Yes, it absolutely does vary by school district. I hoped my comment about school specificity made it clear that I was aware of that. We are privileged by all demographic measures. (Although we were too in Australia, so that’s no guarantee).
I just finished reading The Prize by Dale Russakoff: a fascinating account of the Newark school district, in which charter schools are gradually replacing public schools, with the very effect that you describe. This is despite the awareness and attempted mitigation of bias of school choice being towards engaged parents. I thought of your “Wicked Problem” posts when I was reading the book. In Newark, part of the failure was the policy makers’ and philanthropists’ failure to realise how wicked the problem really was.
ETA: we have carried the diagnosis we got in NZ with us. I don't think that even mentions the DSM, but I could check that.
I regret that I did not make the deadline for submissions to this.
Our son was diagnosed with ASD as a result of observations by our DP at a (Decile 8) primary school in West Auckland not long after he had started school. I can now compare our experience within the NZ education system to that in Australia and the States (albeit at the different ages and stages of our son, and given the specificity of each school). We payed for the private consultation to get this diagnosis (about $400 IIRC). It was always clear that he would not qualify for ORRS.
In NZ, I felt the support existed (if you were a sufficiently articulate and proactive parent, which is an obvious disadvantage to those kids who don’t have such parents). Our school was very accepting of diversity, almost to the point of blowing it off. They had a dedicated Special Education coordinator, and were very willing to work with parents to create goals and strategies to meet the kids’ needs. It was however somewhat informal (for those kids who did not meet the criteria for ORRS and/or who did not have an IEP), and I felt like I drove a lot of the plan. If we had stayed, I was going to suggest a few things: mini school-driven IEPs for all special needs kids, as well as a special needs parent strategy and support group.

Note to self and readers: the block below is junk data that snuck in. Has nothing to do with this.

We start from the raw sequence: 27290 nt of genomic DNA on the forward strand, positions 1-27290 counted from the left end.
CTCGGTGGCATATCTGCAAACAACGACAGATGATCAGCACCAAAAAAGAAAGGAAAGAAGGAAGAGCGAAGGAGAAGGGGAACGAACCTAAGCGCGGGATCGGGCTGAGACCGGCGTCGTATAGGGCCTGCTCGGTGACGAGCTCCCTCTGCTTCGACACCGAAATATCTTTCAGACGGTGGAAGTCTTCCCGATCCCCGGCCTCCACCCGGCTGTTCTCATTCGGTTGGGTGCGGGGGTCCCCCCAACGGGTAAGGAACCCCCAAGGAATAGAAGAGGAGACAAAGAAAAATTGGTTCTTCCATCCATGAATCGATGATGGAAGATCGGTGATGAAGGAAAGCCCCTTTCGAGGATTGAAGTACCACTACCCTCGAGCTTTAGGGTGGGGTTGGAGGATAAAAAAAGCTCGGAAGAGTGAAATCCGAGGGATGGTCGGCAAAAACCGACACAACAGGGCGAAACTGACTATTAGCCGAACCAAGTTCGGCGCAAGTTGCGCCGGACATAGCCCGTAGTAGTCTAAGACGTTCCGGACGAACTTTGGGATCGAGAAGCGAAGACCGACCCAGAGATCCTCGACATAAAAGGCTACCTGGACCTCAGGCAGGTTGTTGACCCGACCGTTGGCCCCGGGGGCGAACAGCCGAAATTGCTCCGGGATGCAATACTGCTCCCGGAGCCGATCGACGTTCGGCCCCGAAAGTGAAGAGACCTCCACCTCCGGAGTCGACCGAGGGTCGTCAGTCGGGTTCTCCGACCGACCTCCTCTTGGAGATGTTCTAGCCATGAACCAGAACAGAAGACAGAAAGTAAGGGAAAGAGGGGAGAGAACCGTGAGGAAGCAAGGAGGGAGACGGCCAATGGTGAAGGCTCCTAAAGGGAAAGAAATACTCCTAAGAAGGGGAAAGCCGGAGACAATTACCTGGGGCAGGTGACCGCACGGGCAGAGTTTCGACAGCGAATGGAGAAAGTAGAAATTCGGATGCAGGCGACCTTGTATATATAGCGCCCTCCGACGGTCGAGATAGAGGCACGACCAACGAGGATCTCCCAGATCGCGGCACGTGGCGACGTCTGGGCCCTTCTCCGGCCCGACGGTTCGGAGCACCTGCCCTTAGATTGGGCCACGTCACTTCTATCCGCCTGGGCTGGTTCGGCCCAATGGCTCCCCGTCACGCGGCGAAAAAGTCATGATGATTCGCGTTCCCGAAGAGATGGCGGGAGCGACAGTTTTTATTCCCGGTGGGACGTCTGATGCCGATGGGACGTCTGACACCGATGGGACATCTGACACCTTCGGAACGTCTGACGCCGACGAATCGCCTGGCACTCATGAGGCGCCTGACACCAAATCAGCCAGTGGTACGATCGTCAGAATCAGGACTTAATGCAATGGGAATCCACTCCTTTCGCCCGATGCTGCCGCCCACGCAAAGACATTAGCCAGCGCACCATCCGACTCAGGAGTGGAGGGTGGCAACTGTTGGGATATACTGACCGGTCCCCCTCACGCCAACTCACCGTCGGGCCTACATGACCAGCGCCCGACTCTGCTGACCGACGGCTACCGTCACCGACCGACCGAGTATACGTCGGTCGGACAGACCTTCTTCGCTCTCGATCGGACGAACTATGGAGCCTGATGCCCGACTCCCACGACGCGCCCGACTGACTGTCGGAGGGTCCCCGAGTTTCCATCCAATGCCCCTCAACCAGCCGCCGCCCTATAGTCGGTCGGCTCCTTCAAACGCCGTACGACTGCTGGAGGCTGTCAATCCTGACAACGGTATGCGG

In Australia, we filled in a form to say our son has ASD, and that was the last we ever heard of it. They supposedly had what was called a Learning Support team within the school, but our son never had anything to do with them. We never knew whether this was because he was doing fine, or whether there were many more urgent cases, or whether he just hadn’t registered on their radar.
In the US, our son has an IEP. He has access to a speech therapist, a psychologist, and a resource teacher for organisation and study skills. It is a very formal process, backed by legal obligations of the school district. When the team meets, the school principal attends, and her emphasis is on the skills needed for his future schooling and beyond. If I ever run into any of our son’s team at school, they are keen to tell me about his achievements, and check if we have any concerns. It feels very supportive (even if the motivation for the support is a legal obligation).
In the US, all demographic data is included in the test score reporting (race, special education, poverty (by way of free-lunch statistics)).
I hope this is of interest!
Really interesting post, thank you!